The U.S. State Department has updated a warning to Americans who wish to travel to Mexico. Travel.State.Gov makes several safety recommendations regarding travel to Mexico and personal safety while visiting there:
"U.S. travelers should be aware that the Mexican government has been engaged in an extensive effort to counter TCOs which engage in narcotics trafficking and other unlawful activities throughout Mexico. The TCOs themselves are engaged in a violent struggle to control drug trafficking routes and other criminal activity. As a result, crime and violence are serious problems throughout the country and can occur anywhere."
"U.S. citizens have fallen victim to TCO activity, including homicide, gun battles, kidnapping, carjacking and highway robbery."
"The rising number of kidnappings and disappearances throughout Mexico is of particular concern. Both local and expatriate communities have been victimized. In addition, local police have been implicated in some of these incidents."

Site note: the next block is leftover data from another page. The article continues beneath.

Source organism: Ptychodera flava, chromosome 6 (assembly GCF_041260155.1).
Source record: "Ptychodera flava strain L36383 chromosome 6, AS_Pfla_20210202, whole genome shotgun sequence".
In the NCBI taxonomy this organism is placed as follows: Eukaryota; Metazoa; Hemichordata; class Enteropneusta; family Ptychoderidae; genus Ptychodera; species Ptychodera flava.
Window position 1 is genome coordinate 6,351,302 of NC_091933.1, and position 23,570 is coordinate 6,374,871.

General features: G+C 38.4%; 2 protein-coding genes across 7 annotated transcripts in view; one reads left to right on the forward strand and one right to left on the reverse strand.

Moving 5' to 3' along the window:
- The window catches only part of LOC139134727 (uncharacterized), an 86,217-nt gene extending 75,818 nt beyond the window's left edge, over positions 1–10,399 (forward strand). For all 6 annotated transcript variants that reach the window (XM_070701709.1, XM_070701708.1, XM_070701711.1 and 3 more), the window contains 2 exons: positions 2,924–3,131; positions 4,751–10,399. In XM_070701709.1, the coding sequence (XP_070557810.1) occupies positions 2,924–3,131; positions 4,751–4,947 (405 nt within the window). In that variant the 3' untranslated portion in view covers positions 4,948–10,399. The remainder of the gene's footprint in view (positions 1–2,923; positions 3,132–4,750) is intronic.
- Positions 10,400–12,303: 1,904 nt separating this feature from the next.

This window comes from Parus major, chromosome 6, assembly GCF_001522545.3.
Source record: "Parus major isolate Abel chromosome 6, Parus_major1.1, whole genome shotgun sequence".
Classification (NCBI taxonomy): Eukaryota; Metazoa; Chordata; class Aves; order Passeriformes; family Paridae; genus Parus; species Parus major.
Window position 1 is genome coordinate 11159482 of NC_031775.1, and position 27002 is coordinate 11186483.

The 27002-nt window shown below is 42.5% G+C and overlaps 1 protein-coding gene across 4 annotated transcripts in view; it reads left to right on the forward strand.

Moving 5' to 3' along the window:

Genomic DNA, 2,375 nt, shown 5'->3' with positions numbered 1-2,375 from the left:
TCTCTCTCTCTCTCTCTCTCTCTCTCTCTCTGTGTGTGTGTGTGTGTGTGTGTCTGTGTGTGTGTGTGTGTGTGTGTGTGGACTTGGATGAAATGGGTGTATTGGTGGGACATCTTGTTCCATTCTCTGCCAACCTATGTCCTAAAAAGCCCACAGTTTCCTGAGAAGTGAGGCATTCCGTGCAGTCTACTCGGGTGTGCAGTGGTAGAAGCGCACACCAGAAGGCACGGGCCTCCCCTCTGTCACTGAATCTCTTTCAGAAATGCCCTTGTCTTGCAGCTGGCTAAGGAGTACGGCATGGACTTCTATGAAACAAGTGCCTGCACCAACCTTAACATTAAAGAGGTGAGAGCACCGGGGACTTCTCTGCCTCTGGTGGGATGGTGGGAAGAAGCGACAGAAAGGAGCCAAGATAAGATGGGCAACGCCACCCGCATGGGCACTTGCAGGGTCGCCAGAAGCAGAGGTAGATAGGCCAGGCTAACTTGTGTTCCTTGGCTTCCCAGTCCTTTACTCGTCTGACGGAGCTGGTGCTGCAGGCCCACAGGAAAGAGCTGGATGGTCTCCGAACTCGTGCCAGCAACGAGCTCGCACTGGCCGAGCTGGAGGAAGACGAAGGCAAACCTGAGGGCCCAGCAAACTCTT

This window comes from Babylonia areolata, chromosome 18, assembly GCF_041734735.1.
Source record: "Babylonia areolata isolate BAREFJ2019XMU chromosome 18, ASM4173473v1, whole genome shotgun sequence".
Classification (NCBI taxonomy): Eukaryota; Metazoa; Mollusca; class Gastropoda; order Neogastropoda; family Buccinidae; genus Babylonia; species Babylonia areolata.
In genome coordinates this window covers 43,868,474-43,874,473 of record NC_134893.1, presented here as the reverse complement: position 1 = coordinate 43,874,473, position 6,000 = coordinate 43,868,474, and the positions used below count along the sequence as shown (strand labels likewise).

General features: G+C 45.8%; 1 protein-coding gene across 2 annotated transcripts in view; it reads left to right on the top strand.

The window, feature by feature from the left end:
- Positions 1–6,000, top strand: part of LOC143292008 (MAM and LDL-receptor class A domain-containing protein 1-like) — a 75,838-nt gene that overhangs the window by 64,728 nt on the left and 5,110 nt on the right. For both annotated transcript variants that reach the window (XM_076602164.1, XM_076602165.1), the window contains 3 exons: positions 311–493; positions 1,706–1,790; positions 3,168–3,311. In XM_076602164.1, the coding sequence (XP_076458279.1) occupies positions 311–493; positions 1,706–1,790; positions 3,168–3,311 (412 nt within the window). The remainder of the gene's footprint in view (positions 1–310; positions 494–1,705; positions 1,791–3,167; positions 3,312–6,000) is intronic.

"We strongly advise you to lower your profile and avoid displaying any evidence of wealth that might draw attention."
This is good advice that many of us should heed when traveling to Mexico or elsewhere. One dead give away about an individuals wealth is their personal devices such as laptops, smartphones, or tablets. If you find yourself in a bad part of town or unsavory village in Mexico, think twice before you go displaying all those gadgets you paid hard earned money for. Other peoples greed may cause them to victimize you.
It is a good idea to always have a cell phone on you in case you need to call for help, but don't be too trusting of anyone you don't know. Even the police in Mexico have been implicated in crimes. In fact, the situation has become so bad that if you are a government employee or other person of prominence, the state department has restricted your travel to essential matters only.
Use your head when traveling and don't leave designated tourist areas while in Mexico. Always be aware of your surroundings and who is watching you.
The advisory from Travel.State.Gov points out:
"Resort areas and tourist destinations in Mexico generally do not see the levels of drug-related violence and crime reported in the border region and in areas along major trafficking routes."